The House I Live In (2012)
Average Rating: 8/10
Reviews Counted: 62
Fresh: 58 | Rotten: 4
No consensus yet.
Average Rating: 7.8/10
Critic Reviews: 21
Fresh: 18 | Rotten: 3
No consensus yet.
Average Rating: 4.1/5
User Ratings: 6,690
Why We Fight director Eugene Jarecki shifts his focus from the military industrial complex to the War on Drugs in this documentary exploring the risks that prohibition poses to freedom, and the tragedy of addicts being treated as criminals. In the four decades since the War on Drugs commenced, over 45 millions of addicts have been arrested - and for each one jailed, another family is destroyed. Meanwhile, the prisons in America are growing overcrowded with non-violent criminals, and illegal
Oct 5, 2012 Wide
Jul 2, 2013
Abramorama Entertainment - Official Site
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The movie's indictment would be more persuasive had Jarecki recognized that his audience likely already knows most of what he recaps, and can handle the odd scrap of ambiguity.
"The House I Live In" leaves you shaking your head in deadened wonder at the waste of it all.
The House I Live In is a work of journalism, not propaganda: Jarecki has done his research and leaves it to you to decide what to make of it.
If [it] takes a while to focus, it eventually becomes the conversation starter the subject desperately needs.
Jarecki takes a highly original approach to create a compelling, thought-provoking look at a highly relevant and controversial topic.
Americans have long celebrated justice and freedom, but director Eugene Jarecki's The House I Live In forces viewers to look closely at political policies that have turned the nation into the No. 1 jailer in the world.
Whatever your politics, you will find things to astonish and flabbergast and enrage you in what is perhaps the most cool-headed examination of America's relationship to illegal drugs ever.
Somehow, Jarecki pulls it off, circling his subject and revisiting key themes as he constructs the convincing argument that, while the drug war may affect only a certain segment of the population, it's everyone's problem.
Our search for easy answers to the evils of drugs is an addiction we must wean ourselves from.
A compelling investigation into the roots of America's war on drugs, which has massively increased prison numbers whilst failing to reduce drug abuse.
This fine film makes surprising connections and offers provocative arguments.
It is the insiders, the prisoners themselves who are most cinema-eloquent, along with a surprising Iowa U.S District Court judge and an Oklahoma corrections center security chief.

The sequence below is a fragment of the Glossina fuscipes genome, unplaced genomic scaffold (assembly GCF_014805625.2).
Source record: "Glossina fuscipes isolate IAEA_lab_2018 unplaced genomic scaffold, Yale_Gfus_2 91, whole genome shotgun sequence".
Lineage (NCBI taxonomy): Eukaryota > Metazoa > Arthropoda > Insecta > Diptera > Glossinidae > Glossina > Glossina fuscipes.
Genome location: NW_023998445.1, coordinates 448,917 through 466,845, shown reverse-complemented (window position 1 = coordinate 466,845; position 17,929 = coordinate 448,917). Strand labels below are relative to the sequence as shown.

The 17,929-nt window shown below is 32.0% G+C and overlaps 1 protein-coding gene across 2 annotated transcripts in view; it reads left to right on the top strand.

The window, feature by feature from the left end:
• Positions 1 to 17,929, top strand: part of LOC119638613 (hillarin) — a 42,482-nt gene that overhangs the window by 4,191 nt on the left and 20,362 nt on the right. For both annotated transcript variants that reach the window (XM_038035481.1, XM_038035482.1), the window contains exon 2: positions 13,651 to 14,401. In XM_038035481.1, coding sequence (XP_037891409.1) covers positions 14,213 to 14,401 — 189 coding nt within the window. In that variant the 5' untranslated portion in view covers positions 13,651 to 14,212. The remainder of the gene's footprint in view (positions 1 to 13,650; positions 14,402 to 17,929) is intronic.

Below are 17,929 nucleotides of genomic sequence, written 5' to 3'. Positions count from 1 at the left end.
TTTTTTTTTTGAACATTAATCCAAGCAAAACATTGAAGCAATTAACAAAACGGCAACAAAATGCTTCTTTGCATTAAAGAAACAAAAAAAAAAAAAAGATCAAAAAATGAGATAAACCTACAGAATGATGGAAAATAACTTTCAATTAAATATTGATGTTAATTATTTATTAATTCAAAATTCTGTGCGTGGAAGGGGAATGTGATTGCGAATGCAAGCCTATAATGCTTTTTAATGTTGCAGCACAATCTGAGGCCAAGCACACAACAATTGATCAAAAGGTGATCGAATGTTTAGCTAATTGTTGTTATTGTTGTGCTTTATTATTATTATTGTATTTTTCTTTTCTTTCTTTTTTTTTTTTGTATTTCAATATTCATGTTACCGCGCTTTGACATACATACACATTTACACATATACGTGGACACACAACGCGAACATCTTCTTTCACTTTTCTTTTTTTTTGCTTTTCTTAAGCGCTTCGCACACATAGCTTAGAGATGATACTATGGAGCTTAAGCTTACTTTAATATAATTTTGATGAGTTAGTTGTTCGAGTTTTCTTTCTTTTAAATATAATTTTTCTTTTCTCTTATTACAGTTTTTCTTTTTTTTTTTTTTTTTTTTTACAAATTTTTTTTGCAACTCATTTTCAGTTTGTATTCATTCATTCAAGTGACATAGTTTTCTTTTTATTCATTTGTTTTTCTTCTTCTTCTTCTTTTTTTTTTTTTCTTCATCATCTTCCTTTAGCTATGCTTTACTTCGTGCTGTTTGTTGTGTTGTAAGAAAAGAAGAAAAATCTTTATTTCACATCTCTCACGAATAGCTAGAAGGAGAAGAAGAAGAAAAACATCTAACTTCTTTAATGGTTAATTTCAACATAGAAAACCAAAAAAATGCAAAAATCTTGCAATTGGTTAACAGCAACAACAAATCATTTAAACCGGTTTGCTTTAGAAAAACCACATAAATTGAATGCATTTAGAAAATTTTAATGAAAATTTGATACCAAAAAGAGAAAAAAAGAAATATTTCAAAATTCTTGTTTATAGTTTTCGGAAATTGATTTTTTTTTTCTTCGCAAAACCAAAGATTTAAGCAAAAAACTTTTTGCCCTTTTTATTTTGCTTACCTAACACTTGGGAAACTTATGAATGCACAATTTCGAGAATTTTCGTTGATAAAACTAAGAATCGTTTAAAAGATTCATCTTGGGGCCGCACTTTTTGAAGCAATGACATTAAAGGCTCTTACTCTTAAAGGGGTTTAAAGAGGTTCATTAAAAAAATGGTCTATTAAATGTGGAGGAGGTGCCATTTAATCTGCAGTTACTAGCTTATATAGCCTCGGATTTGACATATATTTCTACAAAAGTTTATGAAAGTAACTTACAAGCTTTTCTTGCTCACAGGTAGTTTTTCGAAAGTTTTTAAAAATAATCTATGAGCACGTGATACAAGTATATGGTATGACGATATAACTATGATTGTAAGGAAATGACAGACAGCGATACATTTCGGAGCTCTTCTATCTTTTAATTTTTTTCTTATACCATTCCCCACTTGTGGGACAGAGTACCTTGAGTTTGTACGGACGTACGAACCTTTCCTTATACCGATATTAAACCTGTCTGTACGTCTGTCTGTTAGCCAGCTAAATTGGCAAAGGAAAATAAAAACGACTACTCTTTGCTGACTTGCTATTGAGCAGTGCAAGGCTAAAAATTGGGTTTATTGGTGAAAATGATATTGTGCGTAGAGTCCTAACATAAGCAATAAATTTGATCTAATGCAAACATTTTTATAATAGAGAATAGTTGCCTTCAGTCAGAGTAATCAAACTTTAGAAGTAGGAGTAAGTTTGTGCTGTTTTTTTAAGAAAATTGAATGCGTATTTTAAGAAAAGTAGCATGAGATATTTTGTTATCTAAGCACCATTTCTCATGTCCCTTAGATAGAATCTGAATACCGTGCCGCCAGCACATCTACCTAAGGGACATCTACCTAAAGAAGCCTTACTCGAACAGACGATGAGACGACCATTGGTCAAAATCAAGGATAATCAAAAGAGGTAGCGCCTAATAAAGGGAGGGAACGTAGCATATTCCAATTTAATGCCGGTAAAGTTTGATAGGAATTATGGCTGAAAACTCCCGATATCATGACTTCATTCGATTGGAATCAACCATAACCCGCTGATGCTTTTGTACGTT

Jarecki's arguments, presented as a very personal response to the war on drugs, are unashamedly those of a left-wing libertarian. They are also enormously compelling and extremely convincing.
Suffused with a righteous anger that Jarecki methodically turns up to full boil, The House I Live In is an emotionally shattering work, but also one with a hefty, legitimate intellectual punching power.
The ambitious look at the drug problem here offers a too simplistic view that demands a more critical and more inclusive look.
What this film argues, pretty convincingly, is that the war on drugs is much worse than a failure. It argues that it is tearing our society apart.
Jarecki makes clear that all our efforts and investments in fighting the War on Drugs haven't yielded any real success, only ruined lives, families and communities. There comes a point in any war where it becomes important to ask: Is it worth it?
Expertly researched, brilliantly argued and masterfully assembled, it is also easily the documentary of the year.
One of the finest documentaries of the year, this involving film is lucid, sharply well shot and edited, and ultimately so important that it's rather terrifying to watch.
A wide-ranging examination of the futile, self-defeating "war on drugs" ...
One of the best documentaries out this year, and a must-see for Senate and Congress in America.
An angry and personal attack on America's war on drugs contends it is a grotesquely wasteful public-works scheme.
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